TIFF 2015: The Martian
Based on the novel by Andy Weir, Ridley Scott’s The Martian is one of those rare science fiction blockbusters where the star-studded cast takes a backseat to the science itself. When a violent storm interrupts a team of NASA astronauts conducting research on Mars, the evacuating crew reluctantly leave Mark Watney (Matt Damon), who was hit flying by debris from their own antenna, behind under the presumption that he is dead. Little do they know that Watney has actually survived the freak accident and is stranded on the arid planet. As death looks imminent, he only has a limited food supply available, Watney decides to use his botanist expertise to “science the shit” out of everything in hopes of surviving until the next mission crew arrives in four years time.
Using his ingenuity, Watney not only manages to grow new food sources, but also figures out how to best utilize the limited resources he has around him. This provides him with temporary solutions to the massive predicament he finds himself in. When NASA discovers that Watney is indeed still alive they scramble to come up with a way to bring the stranded astronaut home. However, this task proves to be increasingly difficult as the time sensitive nature of the mission, Mars’ complicated environment, and a whole host of other dangers threaten to derail their plans.
The Martian is a film that will excite and entertain science enthusiasts in the same way comic book fans get giddy over superhero movies. Science is not simply a tool for saving Watney’s life, Scott’s film makes it downright cool. Playing like a botanist version of MacGyver, the ingenious ways in which Watney, and the folks at NASA, manage to tackle each new problem that arises is exhilarating to watch. Similar to the impact the television show CSI: Crime Scene Investigation had on forensic science, it would not be shocking to see enrollment in science-based courses skyrocket in the next few years as a result of this film.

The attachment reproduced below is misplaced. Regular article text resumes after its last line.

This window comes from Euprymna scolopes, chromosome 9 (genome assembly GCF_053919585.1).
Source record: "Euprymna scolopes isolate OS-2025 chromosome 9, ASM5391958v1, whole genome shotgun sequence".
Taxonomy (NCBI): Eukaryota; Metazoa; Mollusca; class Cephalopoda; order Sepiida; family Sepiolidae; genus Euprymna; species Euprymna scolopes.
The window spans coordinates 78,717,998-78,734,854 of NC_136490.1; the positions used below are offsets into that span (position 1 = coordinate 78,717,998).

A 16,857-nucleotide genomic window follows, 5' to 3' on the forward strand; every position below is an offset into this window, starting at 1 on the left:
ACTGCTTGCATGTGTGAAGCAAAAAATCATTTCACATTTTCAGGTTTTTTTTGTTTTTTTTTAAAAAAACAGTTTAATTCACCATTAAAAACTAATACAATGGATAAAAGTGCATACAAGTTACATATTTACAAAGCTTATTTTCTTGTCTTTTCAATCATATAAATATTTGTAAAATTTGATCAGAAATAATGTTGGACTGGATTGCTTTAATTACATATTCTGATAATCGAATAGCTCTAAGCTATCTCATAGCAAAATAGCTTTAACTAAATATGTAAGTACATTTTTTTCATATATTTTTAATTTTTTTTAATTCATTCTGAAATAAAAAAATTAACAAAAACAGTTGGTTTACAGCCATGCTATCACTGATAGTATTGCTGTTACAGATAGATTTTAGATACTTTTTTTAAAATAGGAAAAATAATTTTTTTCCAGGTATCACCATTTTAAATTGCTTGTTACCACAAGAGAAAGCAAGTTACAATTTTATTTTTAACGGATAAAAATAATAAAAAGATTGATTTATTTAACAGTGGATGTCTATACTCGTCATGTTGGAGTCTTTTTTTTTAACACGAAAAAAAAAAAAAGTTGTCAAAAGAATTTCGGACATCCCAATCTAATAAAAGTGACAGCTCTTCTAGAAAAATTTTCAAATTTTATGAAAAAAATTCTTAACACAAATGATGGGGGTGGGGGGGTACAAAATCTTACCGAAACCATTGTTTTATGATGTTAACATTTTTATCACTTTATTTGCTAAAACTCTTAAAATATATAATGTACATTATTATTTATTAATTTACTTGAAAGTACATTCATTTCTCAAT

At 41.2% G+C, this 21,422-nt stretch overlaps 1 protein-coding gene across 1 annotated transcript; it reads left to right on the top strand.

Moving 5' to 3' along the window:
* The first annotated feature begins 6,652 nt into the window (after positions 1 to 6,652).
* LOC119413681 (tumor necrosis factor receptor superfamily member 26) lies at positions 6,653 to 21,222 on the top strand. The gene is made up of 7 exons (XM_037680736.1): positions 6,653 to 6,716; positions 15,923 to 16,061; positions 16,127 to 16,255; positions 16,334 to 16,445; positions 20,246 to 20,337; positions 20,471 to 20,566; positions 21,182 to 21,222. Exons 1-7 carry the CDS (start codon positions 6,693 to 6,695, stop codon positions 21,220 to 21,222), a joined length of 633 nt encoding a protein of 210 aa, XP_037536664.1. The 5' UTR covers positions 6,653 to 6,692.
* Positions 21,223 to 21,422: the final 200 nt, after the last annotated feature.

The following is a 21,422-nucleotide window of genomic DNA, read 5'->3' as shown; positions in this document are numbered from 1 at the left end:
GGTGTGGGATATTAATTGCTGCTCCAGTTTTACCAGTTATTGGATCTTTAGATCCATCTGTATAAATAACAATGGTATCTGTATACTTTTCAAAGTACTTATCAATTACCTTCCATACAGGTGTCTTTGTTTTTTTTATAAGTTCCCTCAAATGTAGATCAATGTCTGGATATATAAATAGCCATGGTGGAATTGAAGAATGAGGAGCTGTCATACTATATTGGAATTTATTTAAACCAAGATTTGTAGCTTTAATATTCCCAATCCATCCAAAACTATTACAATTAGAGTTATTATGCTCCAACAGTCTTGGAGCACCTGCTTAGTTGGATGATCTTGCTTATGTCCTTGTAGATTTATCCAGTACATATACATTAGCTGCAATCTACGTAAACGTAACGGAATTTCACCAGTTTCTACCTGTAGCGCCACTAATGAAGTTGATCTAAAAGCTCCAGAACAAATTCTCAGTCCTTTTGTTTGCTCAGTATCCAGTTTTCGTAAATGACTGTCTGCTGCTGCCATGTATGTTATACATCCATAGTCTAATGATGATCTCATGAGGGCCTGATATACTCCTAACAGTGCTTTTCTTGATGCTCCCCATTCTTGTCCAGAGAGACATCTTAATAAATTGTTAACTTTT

At times the film gets a little too caught up in explaining everything that Watney and the folks at NASA are doing. While it is understandable that The Martian has to be accessible enough for everyone, there are situations where one wishes Scott and company had taken a less is more approach. The film rarely gives the audience a chance to try and figure out what Watney is attempting to do. Instead they are told what will happen and are asked to simply watch whether the process unfolds successfully or not.
Fortunately, the film is engaging enough that it never feels like it is giving the audience a science 101 style lecture. Matt Damon does a wonderful job of showcasing Watney’s “I am the greatest botanist on the planet” brand of cockiness, while still presenting the character’s vulnerable side. Though Damon’s character never hits the same emotional resonance as Tom Hank’s Chuck Noland in Cast Away, he still manages to make the audience care about his plight. Which is actually quite an accomplishment considering the number of moving parts in this film. Aside from Watney’s story arc, there is also the inner conflict amongst the folks at NASA (Jeff Daniels, Chiwetel Ejiofor, Sean Bean, Kristen Wiig, etc.) and the thread involving Watney’s homebound crew (Jessica Chastain, Kate Mara, Michael Peña, Aksel Hennie and Sebastian Stan).
While it may not always juggle its various balls in the air smoothly, there is no denying that The Martian is one thrilling film. Similar to kids running wild in a candy, science lovers will be on a sugar high from beginning to end.
Thursday, September 17, 3:00 PM, Princess of Wales
Friday, September 18, 6:00 PM, TIFF Bell Light Box
Ticket information can be found at the TIFF website.